June 24, 2010 By Karen Wilkinson
Starting mid-July in Aurora, Colo., residents can opt in to receive city information via text message, e-mail or RSS feed. Through a $23,800 investment in GovDelivery -- a private company that provides government-to-citizen communication tools through a software-as-a-service (SaaS) platform -- the city is hoping to better communicate with citizens through social media technology.
"This really is just one more way that we recognize and want to keep up with the way people live their lives through the use of technology," said Aurora Communications Director Kim Stuart. The costs are being covered by the city's technology fund, which is "earmarked" money from its general fund, she said.
The city -- with a population of approximately 320,000 and about 2,700 full-time city employees -- said the subscription-based service will provide a more tailored experience by allowing users to choose their information channels, like city council minutes, agendas and events information.
The service will complement the city's existing website and social media functions, Stuart said. And while the city, like most government agencies, is experiencing budget reductions, officials see the subscription service as an investment and an enhanced tool for citizens, she said.
"Communicating with residents, especially during difficult budget times, is really critical and we see this as an additional way to do that," Stuart said, adding she hasn't received any complaints about the price tag thus far. "For us, it's a modest investment for what we believe will be enhanced services to citizens."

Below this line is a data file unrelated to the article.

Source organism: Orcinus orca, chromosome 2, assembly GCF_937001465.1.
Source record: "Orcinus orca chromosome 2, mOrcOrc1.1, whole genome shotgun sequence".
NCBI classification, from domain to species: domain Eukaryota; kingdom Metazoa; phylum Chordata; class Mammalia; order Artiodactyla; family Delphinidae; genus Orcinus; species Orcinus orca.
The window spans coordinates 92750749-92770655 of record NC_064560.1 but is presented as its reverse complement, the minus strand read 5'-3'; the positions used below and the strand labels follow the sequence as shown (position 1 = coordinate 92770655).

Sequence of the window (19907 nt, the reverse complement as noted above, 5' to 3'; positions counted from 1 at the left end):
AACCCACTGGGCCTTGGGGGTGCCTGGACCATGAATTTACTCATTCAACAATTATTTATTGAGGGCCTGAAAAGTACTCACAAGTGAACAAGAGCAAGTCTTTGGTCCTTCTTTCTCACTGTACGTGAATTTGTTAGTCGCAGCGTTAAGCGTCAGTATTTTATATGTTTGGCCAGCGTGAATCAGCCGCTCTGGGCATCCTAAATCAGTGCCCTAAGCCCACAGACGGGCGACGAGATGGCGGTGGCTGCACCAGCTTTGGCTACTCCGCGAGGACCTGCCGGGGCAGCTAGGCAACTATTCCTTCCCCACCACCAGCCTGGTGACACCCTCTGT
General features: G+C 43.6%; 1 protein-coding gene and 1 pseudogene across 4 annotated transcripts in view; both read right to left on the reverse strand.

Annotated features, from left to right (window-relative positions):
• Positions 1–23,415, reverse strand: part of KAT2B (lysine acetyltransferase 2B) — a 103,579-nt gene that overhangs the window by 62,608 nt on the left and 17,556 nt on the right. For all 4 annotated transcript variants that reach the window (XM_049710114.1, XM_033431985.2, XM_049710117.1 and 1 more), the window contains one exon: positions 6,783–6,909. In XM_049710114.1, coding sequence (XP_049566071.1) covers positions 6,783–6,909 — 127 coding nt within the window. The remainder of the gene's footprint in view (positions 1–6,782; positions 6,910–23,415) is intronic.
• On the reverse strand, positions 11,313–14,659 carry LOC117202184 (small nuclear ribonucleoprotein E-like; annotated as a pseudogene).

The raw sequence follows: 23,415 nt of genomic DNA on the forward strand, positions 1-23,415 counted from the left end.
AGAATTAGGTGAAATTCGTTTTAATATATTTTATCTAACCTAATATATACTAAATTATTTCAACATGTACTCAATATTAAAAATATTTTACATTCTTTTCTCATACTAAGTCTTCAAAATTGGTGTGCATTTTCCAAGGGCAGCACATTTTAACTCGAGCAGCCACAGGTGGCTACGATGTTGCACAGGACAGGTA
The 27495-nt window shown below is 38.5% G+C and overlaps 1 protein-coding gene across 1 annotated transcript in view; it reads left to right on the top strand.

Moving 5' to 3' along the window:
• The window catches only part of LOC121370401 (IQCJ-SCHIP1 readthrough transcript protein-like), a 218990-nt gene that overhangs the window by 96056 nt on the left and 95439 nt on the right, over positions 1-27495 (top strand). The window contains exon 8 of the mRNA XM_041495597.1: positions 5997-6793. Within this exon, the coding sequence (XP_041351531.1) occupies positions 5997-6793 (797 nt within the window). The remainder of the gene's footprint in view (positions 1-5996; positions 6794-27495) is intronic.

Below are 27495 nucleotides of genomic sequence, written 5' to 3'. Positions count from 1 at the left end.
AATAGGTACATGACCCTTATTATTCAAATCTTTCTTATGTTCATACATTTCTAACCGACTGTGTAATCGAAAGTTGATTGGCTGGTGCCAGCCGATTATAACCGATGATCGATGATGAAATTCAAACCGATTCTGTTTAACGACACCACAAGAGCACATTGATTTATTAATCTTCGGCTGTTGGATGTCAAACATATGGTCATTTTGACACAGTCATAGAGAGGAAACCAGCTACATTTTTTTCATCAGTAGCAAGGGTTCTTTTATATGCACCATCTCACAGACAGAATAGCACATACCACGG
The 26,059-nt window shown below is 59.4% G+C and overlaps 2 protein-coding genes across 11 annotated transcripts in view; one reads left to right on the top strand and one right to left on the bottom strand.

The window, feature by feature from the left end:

The city was approached by GovDelivery -- which provides similar services to numerous federal, state and local agencies -- and because the City Council is always looking to better engage citizens, it decided to make the one-year investment. "People have really busy lives," Stuart said. "And we want to provide them the specific information in the time they want and in the method they want to receive it."
When the pilot ends the city will assess the service's outcome and -- based on demand and usefulness for citizens -- the service may be expanded to include additional information streams to which people can subscribe, Stuart said. GovDelivery couldn't be reached by deadline for comment.
All over the country, community leaders are looking to boost economic development through various initiatives. One key element in many of those initiatives is the use of information technology. When local governments build IT infrastructure, create e-government applications, assist high-tech startups or otherwise focus on technology, they create conditions that draw businesses to their communities and help retain skilled workers. This paper discusses and provides examples of these various ways local government can use technology to ultimately make a community more attractive to businesses, visitors and residents.